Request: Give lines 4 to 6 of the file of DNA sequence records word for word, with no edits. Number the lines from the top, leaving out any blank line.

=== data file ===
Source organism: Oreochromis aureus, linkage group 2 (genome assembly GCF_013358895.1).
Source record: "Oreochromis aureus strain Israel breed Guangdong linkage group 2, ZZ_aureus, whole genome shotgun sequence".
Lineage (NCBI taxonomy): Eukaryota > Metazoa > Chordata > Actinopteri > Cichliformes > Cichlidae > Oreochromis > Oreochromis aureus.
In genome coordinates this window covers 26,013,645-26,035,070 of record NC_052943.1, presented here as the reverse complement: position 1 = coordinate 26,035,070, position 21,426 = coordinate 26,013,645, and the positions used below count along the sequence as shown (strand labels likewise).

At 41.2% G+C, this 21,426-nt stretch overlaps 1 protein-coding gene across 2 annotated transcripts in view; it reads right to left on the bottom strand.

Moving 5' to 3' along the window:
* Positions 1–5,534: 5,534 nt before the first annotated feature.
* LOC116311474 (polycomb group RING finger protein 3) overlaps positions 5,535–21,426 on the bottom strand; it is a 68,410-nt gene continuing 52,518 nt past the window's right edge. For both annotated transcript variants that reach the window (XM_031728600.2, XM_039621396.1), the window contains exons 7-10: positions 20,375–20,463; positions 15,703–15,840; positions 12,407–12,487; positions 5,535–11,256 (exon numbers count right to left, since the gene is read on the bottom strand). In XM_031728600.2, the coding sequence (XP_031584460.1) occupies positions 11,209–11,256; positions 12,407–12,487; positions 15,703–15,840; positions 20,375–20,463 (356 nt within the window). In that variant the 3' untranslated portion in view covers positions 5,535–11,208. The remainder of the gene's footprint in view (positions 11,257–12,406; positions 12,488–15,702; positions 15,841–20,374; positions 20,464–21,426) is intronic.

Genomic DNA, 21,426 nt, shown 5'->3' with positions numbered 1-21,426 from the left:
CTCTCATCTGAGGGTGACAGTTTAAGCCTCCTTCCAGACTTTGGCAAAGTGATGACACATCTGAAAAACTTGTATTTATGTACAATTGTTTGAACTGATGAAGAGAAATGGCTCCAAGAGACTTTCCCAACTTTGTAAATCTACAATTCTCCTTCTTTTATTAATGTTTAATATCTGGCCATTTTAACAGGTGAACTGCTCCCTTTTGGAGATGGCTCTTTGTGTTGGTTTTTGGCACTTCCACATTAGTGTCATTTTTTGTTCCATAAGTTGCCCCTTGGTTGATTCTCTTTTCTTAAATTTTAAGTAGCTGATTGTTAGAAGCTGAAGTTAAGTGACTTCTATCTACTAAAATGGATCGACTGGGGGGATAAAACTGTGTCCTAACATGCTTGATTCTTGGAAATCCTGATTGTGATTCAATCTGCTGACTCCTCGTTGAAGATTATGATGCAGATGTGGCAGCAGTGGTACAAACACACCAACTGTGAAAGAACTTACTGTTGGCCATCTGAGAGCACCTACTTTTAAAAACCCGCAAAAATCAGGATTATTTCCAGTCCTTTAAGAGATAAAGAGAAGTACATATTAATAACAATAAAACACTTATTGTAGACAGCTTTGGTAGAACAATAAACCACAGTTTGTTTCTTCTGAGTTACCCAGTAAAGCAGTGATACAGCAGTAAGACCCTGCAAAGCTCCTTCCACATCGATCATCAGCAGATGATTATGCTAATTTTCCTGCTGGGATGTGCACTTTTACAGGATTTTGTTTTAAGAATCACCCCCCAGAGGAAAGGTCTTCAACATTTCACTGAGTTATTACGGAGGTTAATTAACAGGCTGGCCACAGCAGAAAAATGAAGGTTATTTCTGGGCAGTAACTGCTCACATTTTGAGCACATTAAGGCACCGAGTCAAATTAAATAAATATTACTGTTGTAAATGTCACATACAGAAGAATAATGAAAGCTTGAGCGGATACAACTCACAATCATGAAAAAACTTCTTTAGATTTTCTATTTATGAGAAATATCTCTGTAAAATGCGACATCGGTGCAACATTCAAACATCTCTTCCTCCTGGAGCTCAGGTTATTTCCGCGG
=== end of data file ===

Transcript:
In genome coordinates this window covers 26,013,645-26,035,070 of record NC_052943.1, presented here as the reverse complement: position 1 = coordinate 26,035,070, position 21,426 = coordinate 26,013,645, and the positions used below count along the sequence as shown (strand labels likewise).

At 41.2% G+C, this 21,426-nt stretch overlaps 1 protein-coding gene across 2 annotated transcripts in view; it reads right to left on the bottom strand.

Moving 5' to 3' along the window: